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  5. "A bheil a' chlann mì-mhodhai…

"A bheil a' chlann mì-mhodhail?"

Translation:Are the children naughty?

February 27, 2020

8 Comments


https://www.duolingo.com/profile/JanPolley

Can mi- mhodhail translate as badly behaved?


https://www.duolingo.com/profile/DaibhidhR

Mì- can be added to a big range of adjectives to negate them, but always with a 'bad' sense, a bit like mis- in English.

However, modhail is more 'polite' than 'well behaved' and so mì-mhodhail is more 'impolite' than 'badly behaved'.


https://www.duolingo.com/profile/tj4234

yes. It's quite soft though. It's like misbehaving as opposed to nasty.


https://www.duolingo.com/profile/kanders9

Lol I guess ill-behaved does not equal naughty?


https://www.duolingo.com/profile/AlanCamero15

I gave badly behaved for mi-mhodhail. I think that is a fair trtanslation


https://www.duolingo.com/profile/clairelanc3

Why is it a' and not na?


https://www.duolingo.com/profile/DaibhidhR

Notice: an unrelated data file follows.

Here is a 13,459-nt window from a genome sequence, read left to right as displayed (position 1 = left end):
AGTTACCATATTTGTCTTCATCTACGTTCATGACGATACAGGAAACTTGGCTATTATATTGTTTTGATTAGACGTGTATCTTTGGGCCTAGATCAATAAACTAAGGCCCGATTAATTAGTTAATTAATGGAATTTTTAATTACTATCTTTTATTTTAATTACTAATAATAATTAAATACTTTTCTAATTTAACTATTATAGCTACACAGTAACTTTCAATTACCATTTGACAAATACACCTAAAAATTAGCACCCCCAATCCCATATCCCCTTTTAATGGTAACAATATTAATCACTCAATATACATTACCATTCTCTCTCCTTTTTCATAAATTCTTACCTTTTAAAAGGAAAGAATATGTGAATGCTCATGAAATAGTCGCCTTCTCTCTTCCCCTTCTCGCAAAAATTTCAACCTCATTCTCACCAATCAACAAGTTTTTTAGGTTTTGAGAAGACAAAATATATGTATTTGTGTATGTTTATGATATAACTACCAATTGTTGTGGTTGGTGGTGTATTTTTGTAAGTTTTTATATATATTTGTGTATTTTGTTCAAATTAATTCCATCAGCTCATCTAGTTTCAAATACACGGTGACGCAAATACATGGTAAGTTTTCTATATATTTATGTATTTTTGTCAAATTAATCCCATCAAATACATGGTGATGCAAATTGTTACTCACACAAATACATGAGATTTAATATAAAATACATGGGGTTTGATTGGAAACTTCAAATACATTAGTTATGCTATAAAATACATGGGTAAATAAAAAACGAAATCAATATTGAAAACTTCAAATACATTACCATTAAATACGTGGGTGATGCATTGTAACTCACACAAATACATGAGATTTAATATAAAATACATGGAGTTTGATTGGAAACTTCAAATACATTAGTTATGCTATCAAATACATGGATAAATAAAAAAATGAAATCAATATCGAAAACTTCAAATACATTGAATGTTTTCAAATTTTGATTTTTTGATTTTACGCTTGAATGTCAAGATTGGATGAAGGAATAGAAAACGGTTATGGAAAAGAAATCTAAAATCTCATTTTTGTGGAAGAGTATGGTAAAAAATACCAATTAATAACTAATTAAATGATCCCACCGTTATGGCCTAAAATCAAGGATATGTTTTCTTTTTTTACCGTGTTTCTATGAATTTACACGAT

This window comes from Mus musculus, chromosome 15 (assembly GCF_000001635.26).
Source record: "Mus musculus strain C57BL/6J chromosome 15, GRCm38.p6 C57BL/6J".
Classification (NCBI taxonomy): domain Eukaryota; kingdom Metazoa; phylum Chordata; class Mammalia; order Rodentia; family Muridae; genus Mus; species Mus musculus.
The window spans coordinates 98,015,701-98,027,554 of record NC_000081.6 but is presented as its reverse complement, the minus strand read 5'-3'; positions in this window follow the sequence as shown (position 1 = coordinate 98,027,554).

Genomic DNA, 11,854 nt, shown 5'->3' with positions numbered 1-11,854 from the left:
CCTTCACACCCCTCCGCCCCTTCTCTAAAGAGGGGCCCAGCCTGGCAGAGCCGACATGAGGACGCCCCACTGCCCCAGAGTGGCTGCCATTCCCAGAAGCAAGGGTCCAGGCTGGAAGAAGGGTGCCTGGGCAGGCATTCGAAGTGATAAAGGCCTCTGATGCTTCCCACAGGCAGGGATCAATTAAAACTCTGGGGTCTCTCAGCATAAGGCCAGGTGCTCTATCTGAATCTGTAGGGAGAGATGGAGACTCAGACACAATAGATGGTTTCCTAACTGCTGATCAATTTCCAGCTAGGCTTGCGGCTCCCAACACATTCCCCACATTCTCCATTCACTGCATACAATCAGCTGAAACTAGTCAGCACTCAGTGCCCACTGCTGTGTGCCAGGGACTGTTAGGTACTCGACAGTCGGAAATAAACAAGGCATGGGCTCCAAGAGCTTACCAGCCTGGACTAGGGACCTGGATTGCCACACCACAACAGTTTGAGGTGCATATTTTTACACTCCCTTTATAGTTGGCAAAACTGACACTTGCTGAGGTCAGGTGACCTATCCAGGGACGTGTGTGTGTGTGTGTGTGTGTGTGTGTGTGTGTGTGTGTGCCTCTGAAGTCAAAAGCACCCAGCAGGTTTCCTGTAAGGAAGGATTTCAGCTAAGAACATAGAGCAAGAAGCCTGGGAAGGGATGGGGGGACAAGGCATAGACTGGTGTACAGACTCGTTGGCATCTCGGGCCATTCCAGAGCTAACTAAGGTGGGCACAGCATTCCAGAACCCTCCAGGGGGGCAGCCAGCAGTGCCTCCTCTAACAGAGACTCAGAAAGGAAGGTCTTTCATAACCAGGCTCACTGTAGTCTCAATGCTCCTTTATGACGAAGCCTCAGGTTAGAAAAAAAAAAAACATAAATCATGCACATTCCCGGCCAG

Because clann is a singular noun. There is no form that means 'child'. It refers to children as a group. Often the best translation is 'family', provided it is clear that this refers to your children.

The English word clan comes from it. Although the meaning has changed a bit you can still see that it is a singular noun referring to a group of people.

It is in fact an uncountable noun, so it does not even have a plural.

It comes from Brythonic - the Welsh-like language we spoke before the Gaels arrived. The Welsh is plant, which also has a plural meaning with no plural ending (but Welsh rules on singular/plural are weird). The change from p to c is quite normal for words borrowed from Brythonic to Gaelic. The Brythonic word comes from the Latin planta. We may use the word plant for a plant of any age, but in Latin it was used for an 'offshoot' or 'young plant'. It then started being used collectively for 'all your offshoots/offspring' in Brythonic, i.e. your family. Its plural meaning is probably something to do with the weird rules in Welsh for singular/plural - for example moch in Welsh means 'pigs' even though muc in Gaelic means 'pig'. The feminine gender of clann goes all the way back to Latin planta - speakers of many languages will recognise -a as a feminine ending. D


https://www.duolingo.com/profile/ffaammtt

In the tiles, neither using the tile with the hyphenated word nor using the two separate ones works. The whole sentence is correct, but can only get it with typing it out.

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